Edited by Dr KK Tse

Yunus comes to China? Well, not literally. But his microfinance model is beginning to take root in China at last, thanks to the pioneering work of Grameen Foundation.

Alex Counts, Founder and CEO of the Washington, D.C.–based Grameen Foundation was recently in Hong Kong. I was fortunate enough to be present at his talk to a 150-strong audience at the China Club. I was much impressed by the work of the Foundation especially its effort in promoting microfinance in the poorest parts of China.

Nowadays, most people would have heard of Muhammad Yunus and the Grameen Bank, who were the joint winner of the 2006 Nobel Peace Prize. They might also be aware of the fact that Yunus’ microfinance model has been replicated in many parts of the world. Very few, however, are familiar with the work of Grameen Foundation which has helped accelerate the spread of Yunus’ model across the world.

Grameen Foundation

The creation of Grameen Foundation owed much to the ingenuity and entrepreneurship of a young American Alex Counts.

Alex first heard of Yunus and his Grameen Bank when he was in college, studying economics and the causes of world poverty. At the end of his junior year, he wrote a letter to Yunus and asked if he could come to Bangladesh to spend a year working for Grameen Bank. Yunus’ reply was swift and blunt: you are welcome to come, but you have to bear all your own expenses. So Alex arrived in Dkaha, Bangladesh, in December, 1988, full of wonder, excitement and fear.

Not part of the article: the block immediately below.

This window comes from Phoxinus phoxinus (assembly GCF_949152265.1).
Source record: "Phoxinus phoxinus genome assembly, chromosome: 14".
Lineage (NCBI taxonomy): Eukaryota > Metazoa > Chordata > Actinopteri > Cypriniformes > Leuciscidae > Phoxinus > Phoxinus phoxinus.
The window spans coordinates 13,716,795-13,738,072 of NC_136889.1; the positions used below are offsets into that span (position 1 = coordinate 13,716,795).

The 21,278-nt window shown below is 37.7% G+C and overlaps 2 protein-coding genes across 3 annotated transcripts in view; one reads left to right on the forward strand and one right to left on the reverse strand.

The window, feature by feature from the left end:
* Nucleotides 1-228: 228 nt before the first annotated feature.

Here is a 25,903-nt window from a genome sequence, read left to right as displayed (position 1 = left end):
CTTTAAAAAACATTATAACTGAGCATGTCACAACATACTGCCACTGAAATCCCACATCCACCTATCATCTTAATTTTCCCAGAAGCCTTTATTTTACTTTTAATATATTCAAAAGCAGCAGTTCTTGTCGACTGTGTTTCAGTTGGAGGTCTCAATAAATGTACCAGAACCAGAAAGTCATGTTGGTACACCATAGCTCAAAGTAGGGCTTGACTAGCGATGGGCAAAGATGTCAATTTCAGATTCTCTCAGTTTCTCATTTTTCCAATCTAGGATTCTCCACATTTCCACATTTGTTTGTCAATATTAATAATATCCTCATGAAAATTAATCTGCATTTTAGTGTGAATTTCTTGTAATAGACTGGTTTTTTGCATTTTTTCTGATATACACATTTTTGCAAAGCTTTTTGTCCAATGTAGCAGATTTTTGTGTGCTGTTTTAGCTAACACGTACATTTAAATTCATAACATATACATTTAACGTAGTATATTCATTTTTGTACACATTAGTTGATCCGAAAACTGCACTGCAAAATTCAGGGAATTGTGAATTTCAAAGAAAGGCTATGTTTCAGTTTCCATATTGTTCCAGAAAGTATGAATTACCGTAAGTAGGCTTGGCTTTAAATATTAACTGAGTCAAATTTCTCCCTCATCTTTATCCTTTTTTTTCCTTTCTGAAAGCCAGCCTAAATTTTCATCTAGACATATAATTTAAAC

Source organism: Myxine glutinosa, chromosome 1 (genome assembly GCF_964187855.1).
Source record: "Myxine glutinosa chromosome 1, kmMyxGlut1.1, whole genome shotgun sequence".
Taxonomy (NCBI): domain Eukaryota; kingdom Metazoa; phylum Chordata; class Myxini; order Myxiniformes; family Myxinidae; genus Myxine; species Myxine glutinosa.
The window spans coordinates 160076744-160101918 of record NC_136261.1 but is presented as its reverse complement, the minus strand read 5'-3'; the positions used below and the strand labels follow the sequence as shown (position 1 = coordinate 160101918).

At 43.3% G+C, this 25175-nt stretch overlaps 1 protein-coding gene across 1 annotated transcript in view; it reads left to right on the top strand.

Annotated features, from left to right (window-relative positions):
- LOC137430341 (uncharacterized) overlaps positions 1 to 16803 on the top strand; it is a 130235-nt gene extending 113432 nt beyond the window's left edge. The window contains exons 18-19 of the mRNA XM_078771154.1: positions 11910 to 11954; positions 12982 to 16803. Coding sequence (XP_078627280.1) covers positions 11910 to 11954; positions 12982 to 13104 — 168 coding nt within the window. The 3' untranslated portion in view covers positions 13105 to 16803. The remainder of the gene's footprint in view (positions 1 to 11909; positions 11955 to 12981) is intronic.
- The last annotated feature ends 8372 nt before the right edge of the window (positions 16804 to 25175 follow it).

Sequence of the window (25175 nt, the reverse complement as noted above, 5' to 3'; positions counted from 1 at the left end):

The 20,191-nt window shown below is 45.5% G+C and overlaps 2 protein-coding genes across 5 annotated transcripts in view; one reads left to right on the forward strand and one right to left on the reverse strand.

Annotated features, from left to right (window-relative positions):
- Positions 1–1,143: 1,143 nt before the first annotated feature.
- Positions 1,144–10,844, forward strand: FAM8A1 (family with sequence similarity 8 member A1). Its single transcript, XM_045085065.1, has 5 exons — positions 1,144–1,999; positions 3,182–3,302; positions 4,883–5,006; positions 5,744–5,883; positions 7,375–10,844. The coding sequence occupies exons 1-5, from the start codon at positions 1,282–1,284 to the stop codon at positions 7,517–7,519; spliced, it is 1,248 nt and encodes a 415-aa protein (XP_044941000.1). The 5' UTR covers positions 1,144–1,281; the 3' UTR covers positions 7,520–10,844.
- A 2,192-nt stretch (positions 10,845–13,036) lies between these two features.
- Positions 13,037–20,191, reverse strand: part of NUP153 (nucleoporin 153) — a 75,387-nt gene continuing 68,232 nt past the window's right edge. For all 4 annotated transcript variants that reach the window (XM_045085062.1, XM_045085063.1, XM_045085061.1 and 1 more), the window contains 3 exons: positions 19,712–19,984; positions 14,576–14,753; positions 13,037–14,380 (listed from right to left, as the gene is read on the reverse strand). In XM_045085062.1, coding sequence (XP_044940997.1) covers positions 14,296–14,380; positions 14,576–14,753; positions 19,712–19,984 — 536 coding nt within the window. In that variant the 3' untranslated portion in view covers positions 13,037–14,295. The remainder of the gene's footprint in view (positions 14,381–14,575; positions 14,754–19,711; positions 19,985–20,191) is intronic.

Alex has since been a passionate participant observer of Yunus’ microfinance model at work. He immersed himself into the operation of the system and above all, he developed a strong interest in the human impact of the business. Counts became Grameen Foundation’s first Executive Director in 1997, after ten years of working in microfinance and poverty reduction, primarily in Bangladesh.

Counts founded Grameen Foundation with a mere $6,000 in seed capital. This new organization was to play the role of catalyst, channeling human, financial and technological resources in the United States to support the growth of the poverty-focused microfinance movement internationally.